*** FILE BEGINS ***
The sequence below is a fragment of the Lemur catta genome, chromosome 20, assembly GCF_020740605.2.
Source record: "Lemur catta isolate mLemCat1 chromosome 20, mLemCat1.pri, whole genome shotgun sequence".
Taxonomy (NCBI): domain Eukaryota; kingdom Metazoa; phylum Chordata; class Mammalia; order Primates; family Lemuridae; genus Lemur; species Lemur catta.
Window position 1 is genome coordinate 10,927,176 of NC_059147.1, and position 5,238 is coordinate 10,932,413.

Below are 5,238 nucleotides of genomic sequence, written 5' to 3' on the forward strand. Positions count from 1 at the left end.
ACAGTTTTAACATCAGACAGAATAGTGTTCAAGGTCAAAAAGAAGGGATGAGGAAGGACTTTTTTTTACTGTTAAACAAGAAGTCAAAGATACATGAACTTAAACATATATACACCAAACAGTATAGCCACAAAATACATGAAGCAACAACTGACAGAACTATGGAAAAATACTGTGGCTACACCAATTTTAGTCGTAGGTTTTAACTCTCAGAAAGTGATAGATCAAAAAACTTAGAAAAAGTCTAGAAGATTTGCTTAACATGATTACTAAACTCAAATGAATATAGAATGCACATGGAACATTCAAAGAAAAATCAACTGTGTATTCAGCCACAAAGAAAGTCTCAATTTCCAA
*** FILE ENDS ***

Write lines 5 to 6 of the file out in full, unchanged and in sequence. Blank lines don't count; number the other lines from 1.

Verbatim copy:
Below are 5,238 nucleotides of genomic sequence, written 5' to 3' on the forward strand. Positions count from 1 at the left end.
ACAGTTTTAACATCAGACAGAATAGTGTTCAAGGTCAAAAAGAAGGGATGAGGAAGGACTTTTTTTTACTGTTAAACAAGAAGTCAAAGATACATGAACTTAAACATATATACACCAAACAGTATAGCCACAAAATACATGAAGCAACAACTGACAGAACTATGGAAAAATACTGTGGCTACACCAATTTTAGTCGTAGGTTTTAACTCTCAGAAAGTGATAGATCAAAAAACTTAGAAAAAGTCTAGAAGATTTGCTTAACATGATTACTAAACTCAAATGAATATAGAATGCACATGGAACATTCAAAGAAAAATCAACTGTGTATTCAGCCACAAAGAAAGTCTCAATTTCCAA